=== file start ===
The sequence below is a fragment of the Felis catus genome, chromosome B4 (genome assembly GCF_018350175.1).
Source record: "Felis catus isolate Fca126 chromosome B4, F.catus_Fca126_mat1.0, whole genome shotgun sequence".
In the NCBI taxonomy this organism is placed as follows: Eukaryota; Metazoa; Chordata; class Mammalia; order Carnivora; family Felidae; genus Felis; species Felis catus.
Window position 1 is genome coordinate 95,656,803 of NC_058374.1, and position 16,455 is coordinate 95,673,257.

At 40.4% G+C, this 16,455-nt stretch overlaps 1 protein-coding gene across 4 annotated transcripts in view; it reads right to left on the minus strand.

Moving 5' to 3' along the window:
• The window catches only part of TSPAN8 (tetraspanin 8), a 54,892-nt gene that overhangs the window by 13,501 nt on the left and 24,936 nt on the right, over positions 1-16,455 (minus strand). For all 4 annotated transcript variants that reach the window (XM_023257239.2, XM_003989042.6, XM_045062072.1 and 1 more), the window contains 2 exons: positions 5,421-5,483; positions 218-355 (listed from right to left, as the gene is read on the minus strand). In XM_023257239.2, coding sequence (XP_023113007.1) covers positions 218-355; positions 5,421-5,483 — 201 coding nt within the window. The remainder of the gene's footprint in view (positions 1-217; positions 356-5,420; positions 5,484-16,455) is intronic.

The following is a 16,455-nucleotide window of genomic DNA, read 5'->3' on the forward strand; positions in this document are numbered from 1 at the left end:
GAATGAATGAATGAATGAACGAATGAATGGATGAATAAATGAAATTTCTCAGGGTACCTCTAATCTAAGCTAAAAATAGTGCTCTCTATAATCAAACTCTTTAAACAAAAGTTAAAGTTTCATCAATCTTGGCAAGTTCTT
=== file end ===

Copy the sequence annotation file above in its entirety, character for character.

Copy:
The sequence below is a fragment of the Felis catus genome, chromosome B4 (genome assembly GCF_018350175.1).
Source record: "Felis catus isolate Fca126 chromosome B4, F.catus_Fca126_mat1.0, whole genome shotgun sequence".
In the NCBI taxonomy this organism is placed as follows: Eukaryota; Metazoa; Chordata; class Mammalia; order Carnivora; family Felidae; genus Felis; species Felis catus.
Window position 1 is genome coordinate 95,656,803 of NC_058374.1, and position 16,455 is coordinate 95,673,257.

At 40.4% G+C, this 16,455-nt stretch overlaps 1 protein-coding gene across 4 annotated transcripts in view; it reads right to left on the minus strand.

Moving 5' to 3' along the window:
• The window catches only part of TSPAN8 (tetraspanin 8), a 54,892-nt gene that overhangs the window by 13,501 nt on the left and 24,936 nt on the right, over positions 1-16,455 (minus strand). For all 4 annotated transcript variants that reach the window (XM_023257239.2, XM_003989042.6, XM_045062072.1 and 1 more), the window contains 2 exons: positions 5,421-5,483; positions 218-355 (listed from right to left, as the gene is read on the minus strand). In XM_023257239.2, coding sequence (XP_023113007.1) covers positions 218-355; positions 5,421-5,483 — 201 coding nt within the window. The remainder of the gene's footprint in view (positions 1-217; positions 356-5,420; positions 5,484-16,455) is intronic.

The following is a 16,455-nucleotide window of genomic DNA, read 5'->3' on the forward strand; positions in this document are numbered from 1 at the left end:
GAATGAATGAATGAATGAACGAATGAATGGATGAATAAATGAAATTTCTCAGGGTACCTCTAATCTAAGCTAAAAATAGTGCTCTCTATAATCAAACTCTTTAAACAAAAGTTAAAGTTTCATCAATCTTGGCAAGTTCTT